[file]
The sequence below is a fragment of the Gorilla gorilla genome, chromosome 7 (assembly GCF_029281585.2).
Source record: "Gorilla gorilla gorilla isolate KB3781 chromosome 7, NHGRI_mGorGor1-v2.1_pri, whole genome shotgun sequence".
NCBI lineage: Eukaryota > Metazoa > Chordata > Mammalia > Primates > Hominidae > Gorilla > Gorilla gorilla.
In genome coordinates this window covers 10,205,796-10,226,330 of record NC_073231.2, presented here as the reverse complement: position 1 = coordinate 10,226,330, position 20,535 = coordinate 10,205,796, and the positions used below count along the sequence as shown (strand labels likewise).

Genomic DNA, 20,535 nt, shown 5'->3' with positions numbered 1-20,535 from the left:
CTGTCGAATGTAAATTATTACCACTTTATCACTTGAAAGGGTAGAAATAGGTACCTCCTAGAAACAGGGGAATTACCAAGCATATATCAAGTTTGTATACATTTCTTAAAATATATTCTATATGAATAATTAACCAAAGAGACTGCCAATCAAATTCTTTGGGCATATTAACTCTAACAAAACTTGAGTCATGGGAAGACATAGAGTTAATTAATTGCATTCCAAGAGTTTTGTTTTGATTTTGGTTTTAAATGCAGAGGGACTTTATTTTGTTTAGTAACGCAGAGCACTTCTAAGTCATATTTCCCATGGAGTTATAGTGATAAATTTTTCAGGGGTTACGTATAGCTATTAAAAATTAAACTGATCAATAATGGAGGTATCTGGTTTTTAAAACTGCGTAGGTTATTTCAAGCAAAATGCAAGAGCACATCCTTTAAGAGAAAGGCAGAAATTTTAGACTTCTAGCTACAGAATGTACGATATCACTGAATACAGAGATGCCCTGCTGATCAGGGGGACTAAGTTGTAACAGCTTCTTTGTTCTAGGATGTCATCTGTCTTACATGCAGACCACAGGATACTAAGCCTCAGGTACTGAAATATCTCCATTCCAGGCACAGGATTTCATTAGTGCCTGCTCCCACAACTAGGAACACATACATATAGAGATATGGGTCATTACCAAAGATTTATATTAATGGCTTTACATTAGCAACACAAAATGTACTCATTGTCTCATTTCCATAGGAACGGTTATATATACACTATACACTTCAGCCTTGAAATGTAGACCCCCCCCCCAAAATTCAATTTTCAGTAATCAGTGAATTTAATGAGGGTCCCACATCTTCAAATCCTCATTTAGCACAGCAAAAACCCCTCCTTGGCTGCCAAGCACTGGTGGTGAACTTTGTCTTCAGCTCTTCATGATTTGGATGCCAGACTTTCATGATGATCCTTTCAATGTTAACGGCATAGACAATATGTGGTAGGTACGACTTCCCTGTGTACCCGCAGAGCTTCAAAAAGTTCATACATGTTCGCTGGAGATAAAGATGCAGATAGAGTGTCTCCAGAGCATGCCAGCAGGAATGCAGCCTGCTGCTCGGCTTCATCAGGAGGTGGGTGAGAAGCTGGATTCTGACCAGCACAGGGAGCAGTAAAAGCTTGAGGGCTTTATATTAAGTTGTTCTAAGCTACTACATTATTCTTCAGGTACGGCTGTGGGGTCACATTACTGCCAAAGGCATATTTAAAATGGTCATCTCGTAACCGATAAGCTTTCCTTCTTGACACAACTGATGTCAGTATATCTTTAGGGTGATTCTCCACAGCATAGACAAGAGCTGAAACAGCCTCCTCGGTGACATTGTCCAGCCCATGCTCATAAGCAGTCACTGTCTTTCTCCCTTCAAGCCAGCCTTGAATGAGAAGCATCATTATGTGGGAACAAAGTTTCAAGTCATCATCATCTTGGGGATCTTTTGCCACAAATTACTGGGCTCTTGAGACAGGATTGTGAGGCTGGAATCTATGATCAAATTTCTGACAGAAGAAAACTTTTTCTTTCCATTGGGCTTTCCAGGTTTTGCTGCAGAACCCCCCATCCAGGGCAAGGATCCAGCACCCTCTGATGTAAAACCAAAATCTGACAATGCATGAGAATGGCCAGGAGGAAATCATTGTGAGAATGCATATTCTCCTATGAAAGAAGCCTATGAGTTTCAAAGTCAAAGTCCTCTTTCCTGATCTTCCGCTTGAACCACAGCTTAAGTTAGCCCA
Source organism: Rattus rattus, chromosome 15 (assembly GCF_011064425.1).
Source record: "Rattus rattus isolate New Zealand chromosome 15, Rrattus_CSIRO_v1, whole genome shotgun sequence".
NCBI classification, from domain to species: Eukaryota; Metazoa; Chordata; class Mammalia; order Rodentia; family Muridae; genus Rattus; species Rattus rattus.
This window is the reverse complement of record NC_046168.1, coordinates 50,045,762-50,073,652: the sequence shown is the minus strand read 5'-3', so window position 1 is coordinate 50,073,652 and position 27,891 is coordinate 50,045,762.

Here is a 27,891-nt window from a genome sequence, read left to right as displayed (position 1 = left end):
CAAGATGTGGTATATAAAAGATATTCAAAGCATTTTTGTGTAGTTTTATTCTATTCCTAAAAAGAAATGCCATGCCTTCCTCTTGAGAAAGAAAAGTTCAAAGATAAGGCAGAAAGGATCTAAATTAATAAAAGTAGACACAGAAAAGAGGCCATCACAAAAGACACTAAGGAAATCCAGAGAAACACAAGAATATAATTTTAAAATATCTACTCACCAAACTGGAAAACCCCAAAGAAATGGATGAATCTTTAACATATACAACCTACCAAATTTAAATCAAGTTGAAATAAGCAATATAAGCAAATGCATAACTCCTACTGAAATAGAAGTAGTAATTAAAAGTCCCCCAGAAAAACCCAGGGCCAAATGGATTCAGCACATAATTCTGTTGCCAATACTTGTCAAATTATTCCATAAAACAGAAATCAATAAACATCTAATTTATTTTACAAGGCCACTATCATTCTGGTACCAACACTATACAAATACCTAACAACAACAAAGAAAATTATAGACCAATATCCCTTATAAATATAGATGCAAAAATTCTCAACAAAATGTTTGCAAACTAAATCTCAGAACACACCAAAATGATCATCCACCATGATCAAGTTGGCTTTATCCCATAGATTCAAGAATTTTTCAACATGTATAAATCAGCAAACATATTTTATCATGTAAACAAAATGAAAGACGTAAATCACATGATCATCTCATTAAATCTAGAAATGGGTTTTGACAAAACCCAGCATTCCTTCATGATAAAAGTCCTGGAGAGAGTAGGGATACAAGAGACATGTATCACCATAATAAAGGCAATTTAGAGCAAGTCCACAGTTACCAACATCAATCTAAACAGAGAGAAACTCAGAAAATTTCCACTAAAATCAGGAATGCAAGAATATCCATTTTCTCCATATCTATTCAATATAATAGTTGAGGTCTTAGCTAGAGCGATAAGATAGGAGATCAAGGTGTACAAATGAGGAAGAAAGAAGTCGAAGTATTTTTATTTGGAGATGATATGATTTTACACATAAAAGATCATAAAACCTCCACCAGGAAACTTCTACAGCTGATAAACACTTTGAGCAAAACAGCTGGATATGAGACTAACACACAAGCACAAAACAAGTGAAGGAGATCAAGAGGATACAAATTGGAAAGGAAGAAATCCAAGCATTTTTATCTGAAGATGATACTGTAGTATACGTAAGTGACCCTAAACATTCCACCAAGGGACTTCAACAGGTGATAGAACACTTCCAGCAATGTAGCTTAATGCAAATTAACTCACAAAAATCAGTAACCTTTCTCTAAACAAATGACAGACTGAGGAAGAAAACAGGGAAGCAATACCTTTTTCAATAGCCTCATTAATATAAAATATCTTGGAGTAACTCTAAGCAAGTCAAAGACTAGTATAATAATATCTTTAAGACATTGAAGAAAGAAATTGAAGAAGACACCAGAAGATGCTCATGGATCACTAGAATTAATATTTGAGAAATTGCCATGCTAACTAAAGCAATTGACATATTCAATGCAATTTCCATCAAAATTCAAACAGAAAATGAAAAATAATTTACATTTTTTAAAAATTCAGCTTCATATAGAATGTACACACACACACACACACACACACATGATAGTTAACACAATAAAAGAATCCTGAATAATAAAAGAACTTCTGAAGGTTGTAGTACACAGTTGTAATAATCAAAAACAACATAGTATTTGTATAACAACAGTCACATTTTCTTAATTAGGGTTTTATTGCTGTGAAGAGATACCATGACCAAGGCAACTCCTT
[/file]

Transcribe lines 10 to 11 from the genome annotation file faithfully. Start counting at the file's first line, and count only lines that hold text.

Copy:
This window is the reverse complement of record NC_046168.1, coordinates 50,045,762-50,073,652: the sequence shown is the minus strand read 5'-3', so window position 1 is coordinate 50,073,652 and position 27,891 is coordinate 50,045,762.

Here is a 27,891-nt window from a genome sequence, read left to right as displayed (position 1 = left end):